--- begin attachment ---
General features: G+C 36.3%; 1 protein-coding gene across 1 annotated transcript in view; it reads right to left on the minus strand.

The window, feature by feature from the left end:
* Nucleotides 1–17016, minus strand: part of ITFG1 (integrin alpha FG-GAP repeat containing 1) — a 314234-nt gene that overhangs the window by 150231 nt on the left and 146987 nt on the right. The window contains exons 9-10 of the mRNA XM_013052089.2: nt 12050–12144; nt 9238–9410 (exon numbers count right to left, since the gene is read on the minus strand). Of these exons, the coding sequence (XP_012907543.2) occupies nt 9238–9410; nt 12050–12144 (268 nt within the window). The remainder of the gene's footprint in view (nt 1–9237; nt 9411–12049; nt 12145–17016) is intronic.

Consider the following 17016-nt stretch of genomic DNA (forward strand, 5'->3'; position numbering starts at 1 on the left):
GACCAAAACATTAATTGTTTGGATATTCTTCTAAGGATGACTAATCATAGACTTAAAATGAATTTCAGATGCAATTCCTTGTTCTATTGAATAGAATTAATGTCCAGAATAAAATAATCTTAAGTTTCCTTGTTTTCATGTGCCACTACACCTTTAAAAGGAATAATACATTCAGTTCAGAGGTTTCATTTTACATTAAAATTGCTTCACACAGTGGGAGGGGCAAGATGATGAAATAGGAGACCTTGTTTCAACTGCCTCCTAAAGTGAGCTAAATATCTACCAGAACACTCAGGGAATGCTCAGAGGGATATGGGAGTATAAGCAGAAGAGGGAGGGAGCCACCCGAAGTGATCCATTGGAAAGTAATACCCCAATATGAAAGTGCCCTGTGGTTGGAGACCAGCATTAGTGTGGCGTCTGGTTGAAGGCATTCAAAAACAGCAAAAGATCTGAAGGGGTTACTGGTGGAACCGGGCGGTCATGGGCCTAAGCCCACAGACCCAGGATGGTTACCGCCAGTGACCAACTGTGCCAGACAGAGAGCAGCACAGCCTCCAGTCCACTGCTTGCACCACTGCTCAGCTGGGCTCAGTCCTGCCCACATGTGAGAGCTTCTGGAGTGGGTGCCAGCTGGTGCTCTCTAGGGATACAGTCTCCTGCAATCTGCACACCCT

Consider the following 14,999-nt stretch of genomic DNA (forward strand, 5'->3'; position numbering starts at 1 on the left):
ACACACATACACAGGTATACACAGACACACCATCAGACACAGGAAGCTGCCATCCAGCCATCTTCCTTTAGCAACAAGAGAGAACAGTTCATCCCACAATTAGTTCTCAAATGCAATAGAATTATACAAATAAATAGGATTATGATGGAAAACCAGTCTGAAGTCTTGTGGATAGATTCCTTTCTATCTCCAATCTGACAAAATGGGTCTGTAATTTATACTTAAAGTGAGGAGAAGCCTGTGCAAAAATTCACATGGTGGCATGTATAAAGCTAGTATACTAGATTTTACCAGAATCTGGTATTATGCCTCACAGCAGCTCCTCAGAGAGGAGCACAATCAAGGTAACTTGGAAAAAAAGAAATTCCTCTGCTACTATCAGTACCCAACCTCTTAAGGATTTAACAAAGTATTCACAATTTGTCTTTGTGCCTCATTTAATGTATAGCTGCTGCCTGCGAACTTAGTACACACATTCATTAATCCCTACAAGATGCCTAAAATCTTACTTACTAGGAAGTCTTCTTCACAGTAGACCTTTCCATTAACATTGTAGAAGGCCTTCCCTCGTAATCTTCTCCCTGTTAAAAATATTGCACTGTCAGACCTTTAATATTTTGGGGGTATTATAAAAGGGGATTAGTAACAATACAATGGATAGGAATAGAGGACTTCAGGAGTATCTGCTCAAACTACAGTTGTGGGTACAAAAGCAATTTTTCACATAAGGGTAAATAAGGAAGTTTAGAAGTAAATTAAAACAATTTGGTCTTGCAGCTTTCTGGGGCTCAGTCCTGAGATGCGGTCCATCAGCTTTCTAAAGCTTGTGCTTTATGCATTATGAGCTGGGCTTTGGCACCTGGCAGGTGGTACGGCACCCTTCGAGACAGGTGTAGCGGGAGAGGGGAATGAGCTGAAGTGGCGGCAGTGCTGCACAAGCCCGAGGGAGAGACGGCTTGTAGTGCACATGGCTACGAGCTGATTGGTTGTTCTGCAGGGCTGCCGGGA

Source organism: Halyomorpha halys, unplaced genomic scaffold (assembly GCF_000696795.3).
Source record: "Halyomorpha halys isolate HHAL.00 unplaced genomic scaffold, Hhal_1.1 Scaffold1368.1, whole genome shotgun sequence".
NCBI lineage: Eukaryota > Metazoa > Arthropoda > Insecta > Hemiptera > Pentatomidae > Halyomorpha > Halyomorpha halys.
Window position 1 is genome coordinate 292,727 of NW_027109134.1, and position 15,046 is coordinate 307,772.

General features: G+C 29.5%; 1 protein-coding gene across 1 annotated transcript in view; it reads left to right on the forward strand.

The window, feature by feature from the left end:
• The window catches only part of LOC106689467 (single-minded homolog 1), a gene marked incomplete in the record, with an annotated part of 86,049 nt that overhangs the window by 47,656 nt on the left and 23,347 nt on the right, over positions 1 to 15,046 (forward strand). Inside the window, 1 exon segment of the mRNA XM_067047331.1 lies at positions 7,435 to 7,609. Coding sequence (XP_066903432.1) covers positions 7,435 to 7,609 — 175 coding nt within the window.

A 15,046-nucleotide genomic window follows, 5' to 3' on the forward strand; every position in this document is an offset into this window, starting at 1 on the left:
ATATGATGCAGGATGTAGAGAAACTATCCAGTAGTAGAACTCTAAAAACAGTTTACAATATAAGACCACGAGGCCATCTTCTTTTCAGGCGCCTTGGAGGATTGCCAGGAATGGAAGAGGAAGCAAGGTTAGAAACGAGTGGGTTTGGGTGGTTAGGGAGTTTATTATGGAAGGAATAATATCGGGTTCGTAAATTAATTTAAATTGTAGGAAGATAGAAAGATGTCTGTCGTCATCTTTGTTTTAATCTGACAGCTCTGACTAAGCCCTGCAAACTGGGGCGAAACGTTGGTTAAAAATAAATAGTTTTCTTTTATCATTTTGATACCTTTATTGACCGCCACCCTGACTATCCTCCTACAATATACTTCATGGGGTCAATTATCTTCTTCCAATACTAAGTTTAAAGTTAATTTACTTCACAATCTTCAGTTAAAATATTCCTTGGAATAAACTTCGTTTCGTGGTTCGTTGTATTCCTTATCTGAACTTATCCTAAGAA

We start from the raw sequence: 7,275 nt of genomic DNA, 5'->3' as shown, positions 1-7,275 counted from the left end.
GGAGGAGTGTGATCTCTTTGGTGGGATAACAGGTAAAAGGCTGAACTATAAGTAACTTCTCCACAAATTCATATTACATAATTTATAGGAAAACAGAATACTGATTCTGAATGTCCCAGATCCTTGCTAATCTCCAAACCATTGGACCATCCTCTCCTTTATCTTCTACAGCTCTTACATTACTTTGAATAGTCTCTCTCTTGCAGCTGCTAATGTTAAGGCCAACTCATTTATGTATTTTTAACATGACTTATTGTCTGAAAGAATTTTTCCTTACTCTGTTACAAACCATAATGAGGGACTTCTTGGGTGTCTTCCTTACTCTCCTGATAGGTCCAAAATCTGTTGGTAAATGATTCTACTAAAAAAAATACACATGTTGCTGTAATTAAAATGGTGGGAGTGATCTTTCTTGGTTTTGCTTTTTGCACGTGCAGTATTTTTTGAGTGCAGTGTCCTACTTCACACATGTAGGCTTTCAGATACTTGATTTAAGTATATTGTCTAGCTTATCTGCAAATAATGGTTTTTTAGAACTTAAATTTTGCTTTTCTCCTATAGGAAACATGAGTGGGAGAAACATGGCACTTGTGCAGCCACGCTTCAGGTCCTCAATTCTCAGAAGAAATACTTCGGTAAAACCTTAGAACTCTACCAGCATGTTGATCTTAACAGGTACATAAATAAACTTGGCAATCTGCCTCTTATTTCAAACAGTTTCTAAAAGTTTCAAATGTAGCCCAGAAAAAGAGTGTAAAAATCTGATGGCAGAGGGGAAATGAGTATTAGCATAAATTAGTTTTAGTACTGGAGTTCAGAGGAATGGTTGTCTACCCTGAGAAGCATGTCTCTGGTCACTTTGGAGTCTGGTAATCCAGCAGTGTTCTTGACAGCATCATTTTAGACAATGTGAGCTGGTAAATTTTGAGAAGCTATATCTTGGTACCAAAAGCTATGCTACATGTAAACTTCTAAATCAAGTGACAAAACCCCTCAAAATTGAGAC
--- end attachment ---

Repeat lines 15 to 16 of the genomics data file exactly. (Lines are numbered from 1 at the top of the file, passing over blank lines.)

A 15,046-nucleotide genomic window follows, 5' to 3' on the forward strand; every position in this document is an offset into this window, starting at 1 on the left:
ATATGATGCAGGATGTAGAGAAACTATCCAGTAGTAGAACTCTAAAAACAGTTTACAATATAAGACCACGAGGCCATCTTCTTTTCAGGCGCCTTGGAGGATTGCCAGGAATGGAAGAGGAAGCAAGGTTAGAAACGAGTGGGTTTGGGTGGTTAGGGAGTTTATTATGGAAGGAATAATATCGGGTTCGTAAATTAATTTAAATTGTAGGAAGATAGAAAGATGTCTGTCGTCATCTTTGTTTTAATCTGACAGCTCTGACTAAGCCCTGCAAACTGGGGCGAAACGTTGGTTAAAAATAAATAGTTTTCTTTTATCATTTTGATACCTTTATTGACCGCCACCCTGACTATCCTCCTACAATATACTTCATGGGGTCAATTATCTTCTTCCAATACTAAGTTTAAAGTTAATTTACTTCACAATCTTCAGTTAAAATATTCCTTGGAATAAACTTCGTTTCGTGGTTCGTTGTATTCCTTATCTGAACTTATCCTAAGAA